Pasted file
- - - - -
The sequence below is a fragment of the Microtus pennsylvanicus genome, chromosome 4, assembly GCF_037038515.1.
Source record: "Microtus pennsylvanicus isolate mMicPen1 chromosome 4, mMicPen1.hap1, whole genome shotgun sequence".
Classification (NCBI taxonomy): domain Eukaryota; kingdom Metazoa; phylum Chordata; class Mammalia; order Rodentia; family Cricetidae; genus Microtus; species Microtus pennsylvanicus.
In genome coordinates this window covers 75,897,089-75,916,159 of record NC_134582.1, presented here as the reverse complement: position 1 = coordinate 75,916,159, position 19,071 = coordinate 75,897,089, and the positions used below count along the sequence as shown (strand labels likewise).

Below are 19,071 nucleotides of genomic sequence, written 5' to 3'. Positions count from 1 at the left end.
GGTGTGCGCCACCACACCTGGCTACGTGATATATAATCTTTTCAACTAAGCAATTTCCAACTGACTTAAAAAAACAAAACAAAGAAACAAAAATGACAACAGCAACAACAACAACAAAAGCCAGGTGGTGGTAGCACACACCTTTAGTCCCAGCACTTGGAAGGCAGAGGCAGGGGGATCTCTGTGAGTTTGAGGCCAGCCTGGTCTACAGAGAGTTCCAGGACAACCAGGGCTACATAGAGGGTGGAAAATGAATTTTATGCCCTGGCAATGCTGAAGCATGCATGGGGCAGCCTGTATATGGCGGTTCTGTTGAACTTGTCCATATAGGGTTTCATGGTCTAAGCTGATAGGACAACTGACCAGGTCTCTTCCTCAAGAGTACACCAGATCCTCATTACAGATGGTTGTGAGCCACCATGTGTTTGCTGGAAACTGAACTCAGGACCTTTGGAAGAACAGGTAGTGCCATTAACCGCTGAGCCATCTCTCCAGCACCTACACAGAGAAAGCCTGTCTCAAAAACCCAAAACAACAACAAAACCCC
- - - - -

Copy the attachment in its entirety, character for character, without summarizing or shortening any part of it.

The sequence below is a fragment of the Microtus pennsylvanicus genome, chromosome 4, assembly GCF_037038515.1.
Source record: "Microtus pennsylvanicus isolate mMicPen1 chromosome 4, mMicPen1.hap1, whole genome shotgun sequence".
Classification (NCBI taxonomy): domain Eukaryota; kingdom Metazoa; phylum Chordata; class Mammalia; order Rodentia; family Cricetidae; genus Microtus; species Microtus pennsylvanicus.
In genome coordinates this window covers 75,897,089-75,916,159 of record NC_134582.1, presented here as the reverse complement: position 1 = coordinate 75,916,159, position 19,071 = coordinate 75,897,089, and the positions used below count along the sequence as shown (strand labels likewise).

Below are 19,071 nucleotides of genomic sequence, written 5' to 3'. Positions count from 1 at the left end.
GGTGTGCGCCACCACACCTGGCTACGTGATATATAATCTTTTCAACTAAGCAATTTCCAACTGACTTAAAAAAACAAAACAAAGAAACAAAAATGACAACAGCAACAACAACAACAAAAGCCAGGTGGTGGTAGCACACACCTTTAGTCCCAGCACTTGGAAGGCAGAGGCAGGGGGATCTCTGTGAGTTTGAGGCCAGCCTGGTCTACAGAGAGTTCCAGGACAACCAGGGCTACATAGAGGGTGGAAAATGAATTTTATGCCCTGGCAATGCTGAAGCATGCATGGGGCAGCCTGTATATGGCGGTTCTGTTGAACTTGTCCATATAGGGTTTCATGGTCTAAGCTGATAGGACAACTGACCAGGTCTCTTCCTCAAGAGTACACCAGATCCTCATTACAGATGGTTGTGAGCCACCATGTGTTTGCTGGAAACTGAACTCAGGACCTTTGGAAGAACAGGTAGTGCCATTAACCGCTGAGCCATCTCTCCAGCACCTACACAGAGAAAGCCTGTCTCAAAAACCCAAAACAACAACAAAACCCC